• There is no consideration of retail electricity costs, distribution and transmission charges which will continue.
  • There will still be a (considerable) additional cost of maintaining networks and supplying electricity during times of solar drought, undersupply or during peaks when electricity peak demand is likely to require more capacity because of the increased electrification. This is not included.
  • There appears little consideration given how to address the split incentives between rental and owner-occupied dwellings.
  • More than 30 per cent of Australian households are medium or high density and would not be able to support the distributed energy resources identified in the report. Many inner-city households do not have off street parking to support EV charging.
  • The analysis just assumes that all households will be willing participants in this grand scheme, or that governments will compulsorily acquire every residential rooftop in Australia. Neither is likely. Not everyone wants solar on their roof and not every house can host it. The hostility towards the compulsory roll out of a technology as benign and useful as smart meters in Victoria would be a polite skirmish compared to how a cohort of Australian households would react to mandating full electrification.
  • The report does not appear to include the cost of upgrading to 3-phase power which would be required in many cases given the increased load on each household. Retrofitting is likely to lead to some households incurring other additional costs.
  • Retail tariffs will need to be substantially reformed to efficiently exploit the low-cost electricity savings identified here. There are likely to be winners and losers form any tariff reform.

Making electricity using coal wastes a lot of energy as heat, just like combustion engines in cars. Electricity is an efficient vector and its appliances enjoy lower running costs.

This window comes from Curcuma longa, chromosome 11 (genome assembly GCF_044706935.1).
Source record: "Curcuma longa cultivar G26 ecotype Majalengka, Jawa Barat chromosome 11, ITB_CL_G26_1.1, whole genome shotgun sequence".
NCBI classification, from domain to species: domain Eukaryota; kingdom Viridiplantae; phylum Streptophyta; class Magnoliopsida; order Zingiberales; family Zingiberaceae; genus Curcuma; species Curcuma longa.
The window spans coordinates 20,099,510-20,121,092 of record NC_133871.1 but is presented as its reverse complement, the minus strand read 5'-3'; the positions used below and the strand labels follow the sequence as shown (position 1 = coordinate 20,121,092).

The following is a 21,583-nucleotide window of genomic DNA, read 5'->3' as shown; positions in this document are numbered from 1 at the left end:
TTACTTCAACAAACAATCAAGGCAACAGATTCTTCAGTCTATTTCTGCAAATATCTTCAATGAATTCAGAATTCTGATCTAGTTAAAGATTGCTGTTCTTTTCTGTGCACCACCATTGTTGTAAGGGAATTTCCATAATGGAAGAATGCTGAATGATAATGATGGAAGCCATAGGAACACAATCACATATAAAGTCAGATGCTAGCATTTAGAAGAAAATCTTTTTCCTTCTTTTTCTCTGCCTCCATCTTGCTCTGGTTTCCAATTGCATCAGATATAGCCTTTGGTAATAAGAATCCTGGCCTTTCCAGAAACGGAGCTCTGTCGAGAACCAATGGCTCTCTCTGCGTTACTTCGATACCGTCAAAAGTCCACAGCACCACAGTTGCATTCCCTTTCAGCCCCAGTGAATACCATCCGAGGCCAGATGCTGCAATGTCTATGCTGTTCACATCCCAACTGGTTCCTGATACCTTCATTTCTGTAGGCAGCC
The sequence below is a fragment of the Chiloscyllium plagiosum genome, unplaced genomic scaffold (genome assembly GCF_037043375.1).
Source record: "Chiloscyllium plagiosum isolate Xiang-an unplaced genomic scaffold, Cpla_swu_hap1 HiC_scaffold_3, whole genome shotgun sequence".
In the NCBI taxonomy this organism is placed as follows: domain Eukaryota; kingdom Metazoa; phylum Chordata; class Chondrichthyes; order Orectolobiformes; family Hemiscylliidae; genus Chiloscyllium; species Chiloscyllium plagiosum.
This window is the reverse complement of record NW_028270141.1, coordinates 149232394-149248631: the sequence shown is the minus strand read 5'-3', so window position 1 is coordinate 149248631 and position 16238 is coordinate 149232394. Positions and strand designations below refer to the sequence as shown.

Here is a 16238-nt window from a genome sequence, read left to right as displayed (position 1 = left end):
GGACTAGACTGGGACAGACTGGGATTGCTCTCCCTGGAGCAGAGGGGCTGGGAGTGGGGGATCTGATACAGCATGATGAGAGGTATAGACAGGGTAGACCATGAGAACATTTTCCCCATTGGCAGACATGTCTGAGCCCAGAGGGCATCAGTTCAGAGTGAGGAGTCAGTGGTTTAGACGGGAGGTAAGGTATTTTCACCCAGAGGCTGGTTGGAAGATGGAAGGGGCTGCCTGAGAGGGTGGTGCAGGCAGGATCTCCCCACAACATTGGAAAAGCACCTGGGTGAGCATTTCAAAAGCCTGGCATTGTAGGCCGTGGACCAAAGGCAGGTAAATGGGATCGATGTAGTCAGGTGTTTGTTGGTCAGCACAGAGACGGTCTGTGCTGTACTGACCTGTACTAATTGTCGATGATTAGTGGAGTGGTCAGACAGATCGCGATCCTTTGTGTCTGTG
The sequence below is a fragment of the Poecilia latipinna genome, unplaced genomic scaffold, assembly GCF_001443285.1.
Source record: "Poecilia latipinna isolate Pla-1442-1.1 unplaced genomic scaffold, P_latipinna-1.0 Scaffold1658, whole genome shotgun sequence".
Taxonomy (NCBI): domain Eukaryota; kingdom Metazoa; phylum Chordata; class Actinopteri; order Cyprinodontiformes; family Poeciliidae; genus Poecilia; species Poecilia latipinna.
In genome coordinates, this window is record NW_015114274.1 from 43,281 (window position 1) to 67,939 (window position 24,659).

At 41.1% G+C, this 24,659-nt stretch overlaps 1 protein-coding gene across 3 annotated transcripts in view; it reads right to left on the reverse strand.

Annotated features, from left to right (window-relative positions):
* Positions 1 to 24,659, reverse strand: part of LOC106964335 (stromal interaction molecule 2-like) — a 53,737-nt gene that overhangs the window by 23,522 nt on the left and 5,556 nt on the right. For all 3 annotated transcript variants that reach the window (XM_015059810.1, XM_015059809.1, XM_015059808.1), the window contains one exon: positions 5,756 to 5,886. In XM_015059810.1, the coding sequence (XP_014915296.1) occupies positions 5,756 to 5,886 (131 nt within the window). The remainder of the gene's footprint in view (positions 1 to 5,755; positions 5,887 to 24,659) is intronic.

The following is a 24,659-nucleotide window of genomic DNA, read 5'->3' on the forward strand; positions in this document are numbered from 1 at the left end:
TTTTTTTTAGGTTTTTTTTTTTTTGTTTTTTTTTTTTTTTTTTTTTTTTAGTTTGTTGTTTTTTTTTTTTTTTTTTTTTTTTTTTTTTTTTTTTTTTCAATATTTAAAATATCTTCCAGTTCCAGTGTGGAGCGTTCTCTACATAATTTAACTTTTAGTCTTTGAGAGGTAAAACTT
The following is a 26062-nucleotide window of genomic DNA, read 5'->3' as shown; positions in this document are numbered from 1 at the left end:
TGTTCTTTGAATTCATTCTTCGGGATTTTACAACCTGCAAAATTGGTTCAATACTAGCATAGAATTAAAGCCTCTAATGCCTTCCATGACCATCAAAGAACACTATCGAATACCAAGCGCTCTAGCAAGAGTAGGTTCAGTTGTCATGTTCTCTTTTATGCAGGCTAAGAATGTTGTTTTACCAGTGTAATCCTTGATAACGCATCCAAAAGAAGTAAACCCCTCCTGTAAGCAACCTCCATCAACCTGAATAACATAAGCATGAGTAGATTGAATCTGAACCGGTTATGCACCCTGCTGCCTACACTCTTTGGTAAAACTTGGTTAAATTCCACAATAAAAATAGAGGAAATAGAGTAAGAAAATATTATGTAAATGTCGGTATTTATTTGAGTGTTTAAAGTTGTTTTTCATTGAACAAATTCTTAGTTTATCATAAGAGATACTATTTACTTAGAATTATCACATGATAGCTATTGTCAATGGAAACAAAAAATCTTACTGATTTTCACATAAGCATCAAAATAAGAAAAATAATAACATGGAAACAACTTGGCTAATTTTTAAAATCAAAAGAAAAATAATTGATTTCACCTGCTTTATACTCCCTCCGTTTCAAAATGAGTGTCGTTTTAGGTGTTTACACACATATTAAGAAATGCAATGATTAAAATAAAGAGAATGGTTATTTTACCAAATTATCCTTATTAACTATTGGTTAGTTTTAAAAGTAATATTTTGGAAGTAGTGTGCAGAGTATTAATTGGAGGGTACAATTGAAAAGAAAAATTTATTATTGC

Cheap, ubiquitous electric vehicles are highly desirable for both lower emissions and better energy efficiency. They will  almost certainly drive accelerated rooftop solar PV uptake and bigger systems as more households exploit the natural savings of being able to run their car on their own solar energy. They will still need help from the grid from time to time, particularly in winter, and that means they will tend to all need help at the same time. Planning for and paying for these less frequent but inevitable events will be a critical part of designing energy systems in the 21st century. They are not even considered here and they should be.

For most house owners, there will come a time when all this pencils out financially. in most cases, rooftop PV already does, and replacing old gas appliances with new electric might too in some cases. The barriers in these cases are not financial. Despite suggestions that households can’t afford the up front costs, these are all easily financeable investments for all but the most financially stressed households.

This report focuses on trying to solve things that aren’t really a problem (financing) and ignoring the real challenges (grid balancing in this highly distributed energy system, addressing non-financial barriers that stop people doing things that save them money).

Castles and Cars flags an important discussion, one that warrants more detailed and considered analysis, and less blind optimism.